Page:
On Jan. 13, a majority of the U.S. House has voted to impeach President Donald Trump for a second time.
Trump would be the first U.S. president to be impeached twice.
This development occurred a week after he gave a speech to supporters that resulted in a mob of his backers storming the U.S. Capitol.
Actual removal seems unlikely before the Jan. 20 inauguration of President-elect Joe Biden. A spokesman for Senate Majority Leader Mitch McConnell said the Republican leader would not agree to bring the chamber back immediately, all but ensuring a Senate trial could not begin at least until Jan. 19.
While Trump's first impeachment in 2019 brought no Republican votes in the House, 10 House Republicans voted to impeach this time, including Wyoming Rep. Liz Cheney and Illinois Rep. Adam Kinzinger.
In a statement Windy City Times obtained, U.S. Rep. Mike Quigley (D-Illinois) said, "By initiating an attack against the very foundation of our democracy, the president committed high crimes and misdemeanors. Through his actions sinceremaining unrepentant for his incitement and repeating his election lieshe has demonstrated that he poses a clear and present danger to the security of our country.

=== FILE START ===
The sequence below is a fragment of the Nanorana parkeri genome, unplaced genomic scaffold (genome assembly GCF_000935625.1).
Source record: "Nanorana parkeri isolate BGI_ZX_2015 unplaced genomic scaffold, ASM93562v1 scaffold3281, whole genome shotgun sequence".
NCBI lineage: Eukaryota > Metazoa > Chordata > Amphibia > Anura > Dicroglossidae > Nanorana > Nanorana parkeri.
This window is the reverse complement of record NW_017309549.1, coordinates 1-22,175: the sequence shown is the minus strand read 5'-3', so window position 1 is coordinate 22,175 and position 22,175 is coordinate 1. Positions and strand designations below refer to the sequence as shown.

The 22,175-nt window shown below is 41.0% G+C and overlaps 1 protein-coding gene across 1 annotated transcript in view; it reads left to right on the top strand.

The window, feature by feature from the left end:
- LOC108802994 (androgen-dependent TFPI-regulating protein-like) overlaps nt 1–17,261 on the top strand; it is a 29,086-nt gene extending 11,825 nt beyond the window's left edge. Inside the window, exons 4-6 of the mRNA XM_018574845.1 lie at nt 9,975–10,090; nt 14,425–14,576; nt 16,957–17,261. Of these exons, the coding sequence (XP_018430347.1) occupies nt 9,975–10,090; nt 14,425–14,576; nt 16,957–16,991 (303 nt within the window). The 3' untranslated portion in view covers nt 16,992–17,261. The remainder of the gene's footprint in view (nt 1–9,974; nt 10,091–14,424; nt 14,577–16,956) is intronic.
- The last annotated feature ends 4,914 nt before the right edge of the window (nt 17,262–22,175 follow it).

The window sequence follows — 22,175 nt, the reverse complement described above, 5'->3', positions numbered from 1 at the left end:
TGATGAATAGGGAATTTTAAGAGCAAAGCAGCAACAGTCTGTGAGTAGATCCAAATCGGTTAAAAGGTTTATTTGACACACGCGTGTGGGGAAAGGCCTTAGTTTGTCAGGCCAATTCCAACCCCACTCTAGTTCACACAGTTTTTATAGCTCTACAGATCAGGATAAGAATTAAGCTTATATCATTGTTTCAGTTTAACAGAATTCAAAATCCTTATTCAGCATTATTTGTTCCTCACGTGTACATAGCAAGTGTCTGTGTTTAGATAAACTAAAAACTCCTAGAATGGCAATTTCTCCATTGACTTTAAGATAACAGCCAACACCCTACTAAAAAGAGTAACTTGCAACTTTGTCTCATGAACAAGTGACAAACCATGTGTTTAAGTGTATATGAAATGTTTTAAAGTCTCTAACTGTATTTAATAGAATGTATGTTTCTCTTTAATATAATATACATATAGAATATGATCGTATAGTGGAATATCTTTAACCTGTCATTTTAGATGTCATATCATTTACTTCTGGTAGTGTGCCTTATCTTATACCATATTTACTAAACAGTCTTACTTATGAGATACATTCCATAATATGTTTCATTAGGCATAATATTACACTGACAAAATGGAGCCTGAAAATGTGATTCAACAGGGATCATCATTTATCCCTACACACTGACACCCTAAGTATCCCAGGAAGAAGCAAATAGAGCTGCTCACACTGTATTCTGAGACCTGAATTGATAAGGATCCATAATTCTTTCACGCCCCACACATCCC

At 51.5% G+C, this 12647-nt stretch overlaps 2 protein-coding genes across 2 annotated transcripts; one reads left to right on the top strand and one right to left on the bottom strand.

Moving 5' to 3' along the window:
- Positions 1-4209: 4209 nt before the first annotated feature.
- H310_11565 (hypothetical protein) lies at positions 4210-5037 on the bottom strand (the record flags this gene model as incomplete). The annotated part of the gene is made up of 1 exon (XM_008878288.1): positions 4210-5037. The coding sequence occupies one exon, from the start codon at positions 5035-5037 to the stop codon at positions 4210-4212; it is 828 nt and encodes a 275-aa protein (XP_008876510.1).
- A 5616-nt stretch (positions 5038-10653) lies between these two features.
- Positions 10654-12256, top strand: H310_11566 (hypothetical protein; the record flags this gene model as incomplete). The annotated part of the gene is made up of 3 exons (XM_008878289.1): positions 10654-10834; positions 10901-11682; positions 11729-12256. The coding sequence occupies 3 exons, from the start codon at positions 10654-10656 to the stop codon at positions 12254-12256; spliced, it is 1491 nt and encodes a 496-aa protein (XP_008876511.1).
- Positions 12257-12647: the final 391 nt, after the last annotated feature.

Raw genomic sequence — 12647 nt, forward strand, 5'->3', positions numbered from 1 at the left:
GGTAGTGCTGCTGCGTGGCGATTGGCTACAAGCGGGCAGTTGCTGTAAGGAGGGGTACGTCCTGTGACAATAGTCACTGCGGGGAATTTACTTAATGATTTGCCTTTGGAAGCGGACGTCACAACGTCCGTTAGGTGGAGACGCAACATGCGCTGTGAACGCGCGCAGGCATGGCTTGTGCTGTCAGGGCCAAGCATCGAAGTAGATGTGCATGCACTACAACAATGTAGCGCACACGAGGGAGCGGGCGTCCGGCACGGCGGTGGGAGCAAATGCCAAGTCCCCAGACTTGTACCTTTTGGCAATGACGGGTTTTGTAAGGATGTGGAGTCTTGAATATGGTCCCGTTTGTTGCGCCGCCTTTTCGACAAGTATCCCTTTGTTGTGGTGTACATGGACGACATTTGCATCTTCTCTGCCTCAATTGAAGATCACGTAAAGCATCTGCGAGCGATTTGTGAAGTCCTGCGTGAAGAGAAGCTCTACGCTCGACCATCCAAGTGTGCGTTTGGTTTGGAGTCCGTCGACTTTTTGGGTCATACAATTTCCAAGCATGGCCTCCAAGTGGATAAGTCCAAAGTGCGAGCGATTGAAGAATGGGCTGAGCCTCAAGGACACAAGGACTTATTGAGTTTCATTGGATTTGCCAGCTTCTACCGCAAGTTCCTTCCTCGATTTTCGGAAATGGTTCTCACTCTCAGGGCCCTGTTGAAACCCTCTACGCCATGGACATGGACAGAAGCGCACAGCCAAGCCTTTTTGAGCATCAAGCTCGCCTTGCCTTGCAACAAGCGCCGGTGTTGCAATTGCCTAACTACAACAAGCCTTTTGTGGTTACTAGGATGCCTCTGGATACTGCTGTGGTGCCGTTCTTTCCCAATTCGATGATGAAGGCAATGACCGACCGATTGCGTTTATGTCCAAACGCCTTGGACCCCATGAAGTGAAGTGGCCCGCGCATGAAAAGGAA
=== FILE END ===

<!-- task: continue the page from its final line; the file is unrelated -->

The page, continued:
"If Members of Congress wish to uphold our oaths of office and protect and defend the Constitution, President Trump must be convicted and removed from office immediately."
CNN.com noted that impeaching Trump in the House does not remove him from office. Neither a second House impeachment nor even a Senate vote to convict Trump and remove him from office would prevent him from running again, in 2024 or beyond.
Rather, after two-thirds of senators present voted to remove Trump, a simple majority of senators present would have to approve an additional vote to bar him from the presidency in the future.